What the LGBT community needs is allies. Every letter of the acronym does, in common but also in particular ways: we all need allies to stand by us and fight against specific problems of varying shapes and sizes. Especially the less privileged identities and intersections of the community need support and people to participate actively in their cause. Trans people are much less privileged than cis people (the people who are not trans), given that they are more-often-than-not discriminated against in most aspects of their everyday lives, experience higher levels of violence and harassment, as well as higher rates of mental illness and suicide risk, increased by the lack of acceptance and constant mistreatment by a transphobic, prejudiced society.
You may have decided to be an ally of the trans community; and that’s a great start: it means you’ve decided to actively step up in solidarity for a social problem’s solution. That is the first step to allyship.
However, it takes hard work to understand the issues of a community when you haven’t experienced them yourself, and effectively participate in a movement for said community’s liberation.
Here are some points that can help you become a better ally for your trans siblings in the LGBT community. But first remember that ally is a verb, not a noun; it’s not a label that you are granted, but instead it’s a constant act of commitment and personal betterment, of acknowledging mistakes and working your hardest to not repeat them.
We’ve all made mistakes, and they the path through which we grow and learn.
- Remember that your language matters.
Many people will argue that language is just language, that it has no power, but will at the same time use it to re-establish their pre-existing power.
Such an example is white people who will argue that they have every right to use the “n-word”, finding it absurd that they simply can’t use what they see as “just a word”, but at the same time fail to recognize the privilege that allows them to use such an offensive term without even considering the effect it may have on black people.
In a similar way, some people may argue that inclusive language doesn’t matter, that it’s very hard to learn new pronouns and remember them etc. Yet language is one of the most important tools of inclusion.
Trying to make your language gender neutral will help in the inclusion of non-binary people when making a generalization.
If you use the wrong pronouns and misgender a person, you are actually invalidating their existence.
It is very important to use the correct gender when referring to someone – if you don’t know, ask privately and discreetly, or just introduce yourself with your own pronouns to give the cue to the other person to do so.
Try to learn the pronouns of your friend who has just come out as trans. You may make a mistake or two – don’t make a huge deal out of it, unless you’ve done it on purpose. Apologize, correct yourself and move on.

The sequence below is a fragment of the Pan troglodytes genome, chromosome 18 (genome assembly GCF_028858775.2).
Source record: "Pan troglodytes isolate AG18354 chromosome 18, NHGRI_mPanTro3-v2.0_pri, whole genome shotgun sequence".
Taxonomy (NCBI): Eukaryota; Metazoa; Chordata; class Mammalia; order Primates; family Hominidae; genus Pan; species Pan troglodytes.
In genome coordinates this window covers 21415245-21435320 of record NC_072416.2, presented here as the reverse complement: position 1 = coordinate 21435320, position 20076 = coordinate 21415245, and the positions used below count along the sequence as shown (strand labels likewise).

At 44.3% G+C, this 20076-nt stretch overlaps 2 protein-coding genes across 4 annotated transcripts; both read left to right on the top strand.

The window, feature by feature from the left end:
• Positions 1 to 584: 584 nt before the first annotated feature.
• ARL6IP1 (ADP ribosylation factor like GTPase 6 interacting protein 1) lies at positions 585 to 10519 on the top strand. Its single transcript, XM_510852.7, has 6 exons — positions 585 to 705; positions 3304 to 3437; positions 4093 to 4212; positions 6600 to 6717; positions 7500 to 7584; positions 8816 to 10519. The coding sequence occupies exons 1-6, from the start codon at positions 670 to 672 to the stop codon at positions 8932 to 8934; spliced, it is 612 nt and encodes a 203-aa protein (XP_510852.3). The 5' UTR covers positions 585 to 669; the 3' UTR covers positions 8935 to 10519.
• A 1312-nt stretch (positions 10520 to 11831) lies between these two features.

Language is fluid and it evolves. It is also a tool that we use to communicate with each other: it is an adaptable tool created by us, for us.
New pronouns are used by people – so lease don’t use the argument that they don’t exist or that they’re made up.
Language is arbitrary; every word that we use is practically made up. It also shapes our view of the world – it is the way we express ourselves, construct our thoughts and culture. Language is powerful, and it matters.
By minding your language, you’re not denying a person’s entire existence. Misgendering a person in your language, and doing it purposefully, is violence.
- Remember that trans people don’t exist to answer your questions
Trans people are not moving libraries.
LGBT people, women, people of color, intersex people, and other intersections of people who face systematic oppression in general, are often expected by the most privileged groups of society to be constantly available – and unoffended enough – to answer to all kinds of questions.
The argument used most often is that allies need to learn stuff, so people who face some kind of oppression are obliged to answer to all questions and explain themselves in order to educate them.
Something people usually tend to forget is that Google is our friend. You can find out almost everything about terminology, even about the experiences of people who have been willing to share their own, online.
A few days ago I saw a comment of a person underneath a trans boy’s video, asking: “so is a trans boy a girl who wants to be a boy?”
When that person got told that what she said wasn’t okay and that a trans boy is simply a boy who got assigned female at birth, she got upset and told that she can’t see how what she said is not okay, since she was right, and a trans boy was a girl who wanted to be a boy.
That person repeated a hurtful thing in a comment after being told that it was not okay.
She could also have Googled “trans boy”, and it would have been extremely easy to understand what this meant from thousands of explanations – some more first-handed than others – online.
People simply won’t stop asking trans people about their genitals, about the “surgery” and if they’ve had it, and how they had sex, and other questions that reduces trans people’s personhood to their bodies – to bodies that may also make the people questioned feel dysphoric and uncomfortable in first place.